Turkey and Thanksgiving Treats with An Extra Twist

Here's how to add some zip to your traditional Thanksgiving feast, courtesy of your local market or own kitchen.

Who says you can't start out your Thanksgiving Day feast with a little shrimp — or shrimp toast? Why not make a flavorful salad one of the stars of your table? And maybe serving Cognac pumpkin cheesecake in place of regular pumpkin pie would really wake up your guests!

Or how about carving up some "evil turkey" this Turkey Day?

If you're hosting Thanksgiving or bringing a side dish to this year's turkey feast, here are some ideas for spicing up and bringing some fresh ideas to the table this year, by way of your local markets — or your own initiative in the kitchen. 

The Soup Shoppe at Riverwalk in Basking Ridge, which of course sells soup, offers a Harvest Bisque that is popular for Thanksgiving, said co-owner Brian Moscetti. The bisque features a very fall-like combination of roasted sweet potatoes, apples and butternut squash, Moscetti said. 

But a popular appetizer for Thanksgiving this year seems to be Italian shrimp toast, Moscetti said.

Who says salad can't add excitement to your feast?

On Tuesday afternoon, the deli down at A&P grocery store off King George Road in Basking Ridge, was assisting with a little creative planning for Thanksgiving with more than 25 salads (besides the basics), including a antipasto spread and tomato mozzarella?

And maybe you can replace a drab stuffing with a little cornbread stuffed with chili, which reportedly is pretty popular at A&P.

Meanwhile, Kings Supermarket always provides a spread of dishes and desserts. The Thanksgiving sides are on display in the deli case.

But along with all kinds of pies and dishes, a savvy Thanksgiving cook might look around at all the cookies, cakes and the cheese section to come up with a few surprises for Thursday's party.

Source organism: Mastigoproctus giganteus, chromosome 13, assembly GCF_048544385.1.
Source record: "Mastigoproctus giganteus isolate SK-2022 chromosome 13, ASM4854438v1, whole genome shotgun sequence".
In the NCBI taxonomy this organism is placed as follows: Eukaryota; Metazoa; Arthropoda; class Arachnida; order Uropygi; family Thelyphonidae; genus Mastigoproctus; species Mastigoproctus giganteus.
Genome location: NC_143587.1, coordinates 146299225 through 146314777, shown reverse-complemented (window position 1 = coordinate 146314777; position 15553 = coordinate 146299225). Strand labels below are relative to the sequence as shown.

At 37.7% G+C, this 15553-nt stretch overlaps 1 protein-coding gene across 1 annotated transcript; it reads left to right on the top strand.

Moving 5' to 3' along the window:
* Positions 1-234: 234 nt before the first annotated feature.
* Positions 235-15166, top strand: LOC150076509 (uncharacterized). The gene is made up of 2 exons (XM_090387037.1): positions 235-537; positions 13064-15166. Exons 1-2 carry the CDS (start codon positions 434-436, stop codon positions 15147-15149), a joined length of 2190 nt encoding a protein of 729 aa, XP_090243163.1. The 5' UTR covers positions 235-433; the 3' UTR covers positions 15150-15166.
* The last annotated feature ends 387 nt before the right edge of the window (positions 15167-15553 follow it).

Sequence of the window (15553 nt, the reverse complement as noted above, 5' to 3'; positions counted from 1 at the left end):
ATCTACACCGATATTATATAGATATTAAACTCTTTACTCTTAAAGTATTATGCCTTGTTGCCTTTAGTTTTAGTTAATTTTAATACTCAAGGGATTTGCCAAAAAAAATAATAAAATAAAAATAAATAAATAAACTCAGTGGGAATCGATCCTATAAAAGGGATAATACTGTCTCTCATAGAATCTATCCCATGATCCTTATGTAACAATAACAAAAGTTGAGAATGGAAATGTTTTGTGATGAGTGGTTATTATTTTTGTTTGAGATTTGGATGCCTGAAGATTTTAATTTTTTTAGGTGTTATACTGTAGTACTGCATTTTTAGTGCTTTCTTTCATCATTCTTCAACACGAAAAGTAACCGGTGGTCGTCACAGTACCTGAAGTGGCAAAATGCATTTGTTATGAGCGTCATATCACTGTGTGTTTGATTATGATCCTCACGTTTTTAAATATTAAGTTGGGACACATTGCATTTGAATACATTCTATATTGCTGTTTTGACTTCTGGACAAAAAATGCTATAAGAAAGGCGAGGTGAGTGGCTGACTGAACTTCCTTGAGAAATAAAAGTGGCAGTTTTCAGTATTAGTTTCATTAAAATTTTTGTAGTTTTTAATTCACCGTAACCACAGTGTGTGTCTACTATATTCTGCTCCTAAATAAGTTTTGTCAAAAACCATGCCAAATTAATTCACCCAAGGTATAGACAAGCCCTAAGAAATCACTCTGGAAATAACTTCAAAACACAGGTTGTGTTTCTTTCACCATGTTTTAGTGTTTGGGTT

Chris Leen, seafood manager at Kings in Bedminster, said that people sometimes buy shrimp for hors d'oeuvres or some shrimp or salmon for a guest who won't eat turkey.

But Leen said that on Thanksgiving, turkey still usually takes center stage for most feasts.

However, that doesn't mean that you can't try one of these turkey recipes with a little twist that may have your guests talking for years about your version of Thanksgiving turkey — and hopefully, asking for a recipe such as one below:

Just the name of this recipe makes my mouth water. An Allrecipes.com user contributes this Greek take on turkey, which combines ground beef and pork with tangerine juice, rice and other ingredients for an in-bird stuffing. This one requires no pre-made brine.

Emeril Lagasse’s recipe for a Cajun-spiced turkey is not for those looking for a simple roast bird this Thanksgiving. It calls for the equipment and safety precautions necessary to deep-fry a good-sized bird, but for those looking for a little extra flavor and adventure this year, this may be the perfect alternative to the oven. The results will undoubtedly be delicious, but be sure to heed the safety tips at the bottom of the recipe before attempting. If you want the Cajun flavors without the hassle, risk and calories of deep-frying, try this recipe from Jimmy Bannos.

This recipe calls for the use of a turkey breast roast, but variations can be worked out fairly easily for a smaller whole bird or even diced meat for a stir-fry or bake. I’ve made chicken dishes with a very similar yogurt marinade to this one and the key is letting the meat soak up the sauce overnight. The flavors are intense and aromatic, and will definitely lend themselves to a unique Thanksgiving meal.

This recipe’s name—and its use of whiskey—intrigued me. A flavorful blend of unconventional ingredients make this dish sound delicious and feasible, and it requires fairly simple preparation. Check out the chef’s note to see how you can use a crock pot for a quicker, easier version of this recipe. Some of the user comments also have great ideas for stuffings that use the same components.

If you're in the mood for something more traditional this year, try this recipe:

The Food Network’s Alton Brown brings us this fairly simple (for a whole turkey) and by-the-book recipe, which uses a brine peppered with allspice berries and candied ginger. It takes about 10 hours of total cooking time, not including defrosting.

TELL US: What is your favorite way to cook a turkey on Thanksgiving? Do you use any special ingredients? What are your favorite side dishes or desserts? Write your comments in the comment section below.


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